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What is an “unduly suggestive” procedure in a criminal lineup?

According to the Constitution, it is a violation of Due Process if it is “unduly suggestive.” Examples of “unduly suggestive” can include things like being the only person of a certain race in a lineup, or being the only person who matches the suspect’s description. The Massachusetts Appellate Court recently decided a case that examined this issue in Commonwealth v. Travis.

What happened in the Travis case?

Remote Trial did not Violate Defendant’s Constitutional Rights 

Ever since the beginning of the COVID-19 pandemic, there has been some discussion as to whether remote trials are in violation of a defendant’s constitutional rights. In the recently decided case of Commonwealth v. Curran, the highest court in Massachusetts decided that it does not. 

What happened in the Curran case? 

Can the Police Test Your Blood Without Your Consent? The Massachusetts Appellate Court May Decide.

 The Massachusetts statutes state that when a chemical “test or analysis” of a defendant’s blood-alcohol content is made by or at the direction of police, it is admissible in court only if the defendant consents. In the case of Commonwealth v. Eric Moreau, the police obtained a warrant to seize blood drawn from the defendant by hospital personnel and then tested it in the State Police Crime Lab without the defendant’s consent. This case is pending before the Massachusetts Appellate Court and asks whether the result of the test is admissible in the prosecution of the defendant.

What happened in the Moreau case?

United States Supreme Court Blocks Vaccine or Test Rule

Over the past few weeks, the Omicron variant of COVID-19 variant has exploded. As a response to the rising cases, the Occupational Safety and Health Administration mandated that employers with at least 100 employees require covered workers to receive a COVID-19 vaccine. This week, the Supreme Court blocked this rule in National Federation of Independent Business v. Department of Labor, Occupational Safety and Health Administration.

What happened in this case?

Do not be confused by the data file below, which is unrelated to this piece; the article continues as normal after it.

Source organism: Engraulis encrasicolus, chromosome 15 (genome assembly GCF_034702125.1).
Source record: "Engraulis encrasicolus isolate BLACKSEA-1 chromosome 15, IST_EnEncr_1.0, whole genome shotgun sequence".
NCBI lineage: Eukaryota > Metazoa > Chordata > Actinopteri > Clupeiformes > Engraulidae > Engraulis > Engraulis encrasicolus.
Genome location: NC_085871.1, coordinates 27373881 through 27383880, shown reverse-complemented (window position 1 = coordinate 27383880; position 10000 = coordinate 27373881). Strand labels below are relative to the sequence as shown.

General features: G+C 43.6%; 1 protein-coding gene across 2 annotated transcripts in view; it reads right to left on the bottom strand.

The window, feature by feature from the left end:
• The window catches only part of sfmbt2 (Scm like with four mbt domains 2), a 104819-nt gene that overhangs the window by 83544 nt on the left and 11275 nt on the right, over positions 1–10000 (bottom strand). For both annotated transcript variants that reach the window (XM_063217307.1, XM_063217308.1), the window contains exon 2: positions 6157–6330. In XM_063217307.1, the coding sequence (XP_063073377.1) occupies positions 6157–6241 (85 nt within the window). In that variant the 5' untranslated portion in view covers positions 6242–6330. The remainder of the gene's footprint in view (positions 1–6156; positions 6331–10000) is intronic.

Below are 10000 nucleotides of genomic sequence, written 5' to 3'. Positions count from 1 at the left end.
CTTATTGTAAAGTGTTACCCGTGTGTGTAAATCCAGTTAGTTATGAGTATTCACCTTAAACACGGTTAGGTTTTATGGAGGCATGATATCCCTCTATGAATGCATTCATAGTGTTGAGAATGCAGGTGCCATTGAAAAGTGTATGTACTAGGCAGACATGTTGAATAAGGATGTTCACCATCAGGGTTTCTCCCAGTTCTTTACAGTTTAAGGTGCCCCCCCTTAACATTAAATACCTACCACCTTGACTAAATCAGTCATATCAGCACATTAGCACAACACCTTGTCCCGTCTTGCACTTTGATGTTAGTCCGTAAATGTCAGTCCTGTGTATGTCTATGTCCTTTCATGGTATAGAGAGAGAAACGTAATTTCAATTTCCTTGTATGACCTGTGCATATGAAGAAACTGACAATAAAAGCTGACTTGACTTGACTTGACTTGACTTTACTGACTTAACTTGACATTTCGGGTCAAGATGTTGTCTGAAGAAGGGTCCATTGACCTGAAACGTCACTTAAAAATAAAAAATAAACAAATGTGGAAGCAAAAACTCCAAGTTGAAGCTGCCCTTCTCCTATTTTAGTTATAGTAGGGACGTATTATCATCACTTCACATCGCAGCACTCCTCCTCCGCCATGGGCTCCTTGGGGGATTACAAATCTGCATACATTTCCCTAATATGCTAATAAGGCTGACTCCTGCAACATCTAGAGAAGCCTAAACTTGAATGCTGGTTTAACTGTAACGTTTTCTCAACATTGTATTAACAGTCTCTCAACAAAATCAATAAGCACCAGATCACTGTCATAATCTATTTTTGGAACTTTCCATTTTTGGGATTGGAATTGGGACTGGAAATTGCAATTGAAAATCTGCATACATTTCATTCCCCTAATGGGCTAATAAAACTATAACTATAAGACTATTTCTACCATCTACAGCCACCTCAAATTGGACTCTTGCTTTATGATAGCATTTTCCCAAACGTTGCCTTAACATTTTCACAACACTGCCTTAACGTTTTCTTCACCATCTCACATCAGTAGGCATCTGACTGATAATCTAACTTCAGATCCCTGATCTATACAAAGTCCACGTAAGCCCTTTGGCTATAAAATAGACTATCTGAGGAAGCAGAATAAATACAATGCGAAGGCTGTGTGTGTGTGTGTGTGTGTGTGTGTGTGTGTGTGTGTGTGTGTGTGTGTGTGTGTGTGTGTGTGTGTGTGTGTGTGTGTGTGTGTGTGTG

The Fourth Amendment is a very important right. However, it is often overshadowed by its many, many, exceptions. The Massachusetts Appellate Court recently examined a patfrisk case stemming from a motor vehicle stop. At this stop, the highly dangerous drug fentanyl was found. Fentanyl is often so potent that 3 milligrams is enough to kill a grown man. To put this into perspective, 3 milligrams of fentanyl is difficult to see with the naked eye. The Massachusetts Appellate Court looked at a motion to suppress fentanyl seized during a traffic stop in Commonwealth v. Wade

What happened in the Wade case?

Defendant Wade allegedly sped past a state trooper at 11 pm while the officer was pulled over on the side of the road conducting another stop. Wade was with four other passengers. Officers claimed that the car smelled like marijuana. In addition, the driver did not have a license or registration. Officer also said they found it suspicious that one passenger had his hood up and his hand in his pockets. The officer demanded he remove his hand from his pockets but the passenger did not. Other passengers were reaching in their pants and pockets. Wade put his hands in his waistband. The officers then pulled Wade out of the car and searched him. They found a pill bottle with the name removed. The fentanyl was found in the bottle.

United States Supreme Court Likely to Dramatically Change Access To Abortion in Summer 2022 

As of now, abortion is considered a constitutional right under Roe v. Wade. Roe was decided in 1973 when the Supreme Court held that the right for a woman to get an abortion is protected under the implied right to privacy that is in the “penumbras” of the constitution. This right to privacy extends to people’s private lives, including sex, contraception, marriage, child rearing, and abortion.